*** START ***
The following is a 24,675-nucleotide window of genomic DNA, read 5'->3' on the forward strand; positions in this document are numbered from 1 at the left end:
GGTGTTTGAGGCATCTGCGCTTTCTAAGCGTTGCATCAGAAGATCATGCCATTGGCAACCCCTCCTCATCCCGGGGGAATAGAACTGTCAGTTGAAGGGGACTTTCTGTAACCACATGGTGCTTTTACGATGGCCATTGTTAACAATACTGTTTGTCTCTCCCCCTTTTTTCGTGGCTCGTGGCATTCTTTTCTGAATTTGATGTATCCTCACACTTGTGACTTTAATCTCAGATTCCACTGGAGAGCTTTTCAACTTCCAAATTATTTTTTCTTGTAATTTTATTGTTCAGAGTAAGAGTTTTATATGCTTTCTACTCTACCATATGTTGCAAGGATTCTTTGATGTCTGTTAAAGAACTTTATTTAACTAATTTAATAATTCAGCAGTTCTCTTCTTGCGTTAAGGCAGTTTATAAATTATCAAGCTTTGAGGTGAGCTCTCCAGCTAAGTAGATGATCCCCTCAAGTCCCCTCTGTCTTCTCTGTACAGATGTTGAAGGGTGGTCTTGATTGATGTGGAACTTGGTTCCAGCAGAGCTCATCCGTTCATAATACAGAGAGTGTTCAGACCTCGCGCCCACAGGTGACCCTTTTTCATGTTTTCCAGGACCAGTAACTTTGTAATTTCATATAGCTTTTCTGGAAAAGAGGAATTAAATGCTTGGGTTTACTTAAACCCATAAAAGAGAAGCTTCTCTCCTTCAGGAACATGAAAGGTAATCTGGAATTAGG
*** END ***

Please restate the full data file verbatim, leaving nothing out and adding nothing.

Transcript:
The following is a 24,675-nucleotide window of genomic DNA, read 5'->3' on the forward strand; positions in this document are numbered from 1 at the left end:
GGTGTTTGAGGCATCTGCGCTTTCTAAGCGTTGCATCAGAAGATCATGCCATTGGCAACCCCTCCTCATCCCGGGGGAATAGAACTGTCAGTTGAAGGGGACTTTCTGTAACCACATGGTGCTTTTACGATGGCCATTGTTAACAATACTGTTTGTCTCTCCCCCTTTTTTCGTGGCTCGTGGCATTCTTTTCTGAATTTGATGTATCCTCACACTTGTGACTTTAATCTCAGATTCCACTGGAGAGCTTTTCAACTTCCAAATTATTTTTTCTTGTAATTTTATTGTTCAGAGTAAGAGTTTTATATGCTTTCTACTCTACCATATGTTGCAAGGATTCTTTGATGTCTGTTAAAGAACTTTATTTAACTAATTTAATAATTCAGCAGTTCTCTTCTTGCGTTAAGGCAGTTTATAAATTATCAAGCTTTGAGGTGAGCTCTCCAGCTAAGTAGATGATCCCCTCAAGTCCCCTCTGTCTTCTCTGTACAGATGTTGAAGGGTGGTCTTGATTGATGTGGAACTTGGTTCCAGCAGAGCTCATCCGTTCATAATACAGAGAGTGTTCAGACCTCGCGCCCACAGGTGACCCTTTTTCATGTTTTCCAGGACCAGTAACTTTGTAATTTCATATAGCTTTTCTGGAAAAGAGGAATTAAATGCTTGGGTTTACTTAAACCCATAAAAGAGAAGCTTCTCTCCTTCAGGAACATGAAAGGTAATCTGGAATTAGG